In 1986 Bruce began a memorable 14 years at TD Haulage. He began driving a Kenworth W924, and ended with a new cabover Kenworth K100E, transporting wood chip and fertiliser. With a couple of short stints in Australia under his belt, an opportunity came up to drive for Brett Marsh, carting molasses. To this day, Bruce says this was the best job ever. BR & SL Porter purchased the molasses tankers and Bruce continued to drive the same unit, a black Kenworth K104, powered by a C-15 CAT. This black beast could be seen anywhere from Cape Reinga to Bluff. Currently Bruce is back with Brett Marsh, driving his much-loved, well-presented, 8-wheeler, K200 Kenworth, towing a 6-axle, 40/20 B-train skelly, a 60 tonne high productivity plated unit. He carts mainly out of Manaia (around the coast from Hawera) to either Auckland or Tauranga, with the odd trip to the South Island. Bruce loves the high spec trucks that Brett provides, catering for every need and making life comfortable for the many nights spent in his home away from home. He can’t speak highly enough of his boss, stating, “He’s a great guy to work for”. Bruce has had an extremely good run over the past 40 years, with just one rollover in his TD days when he swerved to dodge a piece of steel on the road. “It knocks your pride back and you realise you’re not perfect.” Bruce has no intention of giving up driving. “It’s in my blood, what else would I do?” He says the fun of the old days has gone, but he still enjoys it. He’s disappointed that so many young ones don’t have the opportunity to learn from the ‘old fellas’.
Photo: This Total Transport Ltd Mack FR Stock liner driven by Bryan McRae was a regular after-work destination for young Bruce. While Bryan caught up on some sleep, Bruce took the helm.
Photo: The black Kenworth K104 saw Bruce anywhere from Cape Reinga to Bluff.
Photo: The Kenworth K104 and new B-train ‘Roadie’ drove when he went back to Brett Marsh. (Right) A rare spot of downtime.
Bruce truly believes the only way to learn to be a good truckie is to ride with the experienced guys and learn the practical way, not from a book. One gripe he has is the condition of the roads these days. The lack of maintenance with a “Band-Aid over Band-Aid mentality is not good. Back in the Ministry of Works days, jobs got done, roads were fixed, trees were trimmed, drains were unblocked. These days they just put road cones around it.” When asked how he finds the traffic these days, Bruce described it as “Hideous, but you can’t stress about it, it’s life on the road”. There were a couple of notable memories from Bruce’s 60th celebration. Bruce’s daughter, Ashleigh, remembers waking at three or four in the morning when she was only seven years old, to enjoy a bowl of Weetbix and have some special time with her Dad. Special memories from the child of a linehaul driver. A motel owner from Wanganui recalls ‘Roadie’ let her kids have a look in his truck. Over 10 years later, those kids recalled this special moment. “We remember that guy, we found his special magazines under the pillow in his truck!” ‘Roadie’, a trucking legend who was taught the old way. To this day he still cleans his cab out every night with compressed air and replaces the newspaper in the footwell of the passenger’s side if anyone has had the privilege of joining him to travel the country.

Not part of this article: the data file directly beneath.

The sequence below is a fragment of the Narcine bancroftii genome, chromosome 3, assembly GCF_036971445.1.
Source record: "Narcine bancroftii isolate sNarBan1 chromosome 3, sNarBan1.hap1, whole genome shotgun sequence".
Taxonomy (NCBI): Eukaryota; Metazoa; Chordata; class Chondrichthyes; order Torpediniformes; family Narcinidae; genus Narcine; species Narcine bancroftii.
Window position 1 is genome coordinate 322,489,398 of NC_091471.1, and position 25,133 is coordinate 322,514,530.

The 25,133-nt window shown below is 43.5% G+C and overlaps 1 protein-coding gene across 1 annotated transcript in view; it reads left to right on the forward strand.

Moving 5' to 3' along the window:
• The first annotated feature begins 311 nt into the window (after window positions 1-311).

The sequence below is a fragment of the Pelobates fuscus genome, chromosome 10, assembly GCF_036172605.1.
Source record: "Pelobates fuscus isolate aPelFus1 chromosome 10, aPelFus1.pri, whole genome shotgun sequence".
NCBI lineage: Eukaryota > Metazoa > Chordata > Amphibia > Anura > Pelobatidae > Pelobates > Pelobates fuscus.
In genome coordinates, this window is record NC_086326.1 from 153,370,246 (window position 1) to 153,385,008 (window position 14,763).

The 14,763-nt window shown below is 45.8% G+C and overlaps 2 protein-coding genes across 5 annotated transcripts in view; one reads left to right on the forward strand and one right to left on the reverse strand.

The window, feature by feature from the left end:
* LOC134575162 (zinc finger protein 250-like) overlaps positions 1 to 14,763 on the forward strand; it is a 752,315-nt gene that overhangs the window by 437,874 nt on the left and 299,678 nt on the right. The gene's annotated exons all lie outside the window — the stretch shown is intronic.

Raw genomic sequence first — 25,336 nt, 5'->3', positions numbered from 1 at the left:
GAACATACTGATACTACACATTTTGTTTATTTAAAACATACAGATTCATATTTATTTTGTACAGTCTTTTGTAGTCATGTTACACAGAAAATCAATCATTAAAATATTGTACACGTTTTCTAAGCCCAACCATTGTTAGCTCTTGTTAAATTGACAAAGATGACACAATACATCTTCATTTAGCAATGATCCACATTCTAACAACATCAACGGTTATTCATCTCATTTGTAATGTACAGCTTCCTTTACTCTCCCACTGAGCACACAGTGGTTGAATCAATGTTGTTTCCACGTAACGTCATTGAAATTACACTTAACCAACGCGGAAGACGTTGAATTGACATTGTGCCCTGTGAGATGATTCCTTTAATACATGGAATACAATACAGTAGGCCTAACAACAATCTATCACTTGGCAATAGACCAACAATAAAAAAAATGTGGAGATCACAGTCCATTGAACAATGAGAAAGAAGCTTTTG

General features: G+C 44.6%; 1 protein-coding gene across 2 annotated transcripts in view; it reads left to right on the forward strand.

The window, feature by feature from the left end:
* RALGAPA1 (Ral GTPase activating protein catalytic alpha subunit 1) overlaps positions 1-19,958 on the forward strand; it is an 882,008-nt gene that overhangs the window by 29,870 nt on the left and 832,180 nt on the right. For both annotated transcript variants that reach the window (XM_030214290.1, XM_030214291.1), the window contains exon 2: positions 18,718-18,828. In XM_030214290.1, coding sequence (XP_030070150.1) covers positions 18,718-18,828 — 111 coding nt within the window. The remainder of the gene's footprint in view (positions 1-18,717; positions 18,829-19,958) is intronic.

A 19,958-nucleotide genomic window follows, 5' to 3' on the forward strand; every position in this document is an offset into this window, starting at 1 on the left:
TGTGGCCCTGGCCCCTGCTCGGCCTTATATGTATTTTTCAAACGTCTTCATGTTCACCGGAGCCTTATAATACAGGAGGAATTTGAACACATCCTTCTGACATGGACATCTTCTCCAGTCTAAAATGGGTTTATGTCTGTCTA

Photo: Bruce did a 14-year stint at TD Haulage that included driving a Kenworth W model A-train and the K100E below (wouldn’t it be handy if we could actually hook-up the lower combination?). Interestingly, the W model was renamed Brutus by a later owner … a quirky irony.
Photo: Bruce has an impressive ‘trophy room’ of drives that even includes a short stint on a Western Star 6900 series for Bulk Haul in the Tanami. Photo Credit: Clotworthy collection.
Photo: The fleet line-up.
Bruce Clotworthy’s early years were heavily influenced by his Dad, Roger, a trucking industry legend. Trucking has certainly been a huge part of the Clotworthy family. Roger spent 60 years in the industry and two of his three sons have followed in his footsteps. Roger was a talented man. When his boys were young, he handmade each of them their own toy truck. Built to scale (1ft to 1in) and replicas of trucks of the time, these sturdy steel toys gave hours of pleasure to three young boys. In the mid-60s in Tokoroa, Bruce and his younger brothers, Kevin and Stuart, could be heard in their backyard, towing their treasured trucks around. Pulling them with a piece of string, they would make the sounds of gear changes and engine braking. Roger made the boys a selection of trailers. Their International trucks could cart small logs or timber. However, the most fun the boys had was when they themselves were the load. Each trailer would be hooked together to create a road train. The boys, along with the neighbouring kids, would sit on a trailer each. Riding down the hill outside their house, their trust was put solely on the kid at the front with the cab, to steer their road train around the corner at the bottom. It’s not surprising to know, more than 50 years later, that Bruce and Kevin are still behind the wheel of a truck. Both men are driving Kenworths, however they still have a soft spot for their trusty Internationals.
Photo: Taken around 1963, big time truckers, Stuart, Kathryn, Bruce, and Kevin.
Photo: The road train generation two. This time Bruce’s two children Simon and Ashleigh up front, Roger, Bruce’s brother-in-law, and Roadie last man on. Suffice to say they made it around the corner at the bottom of the hill.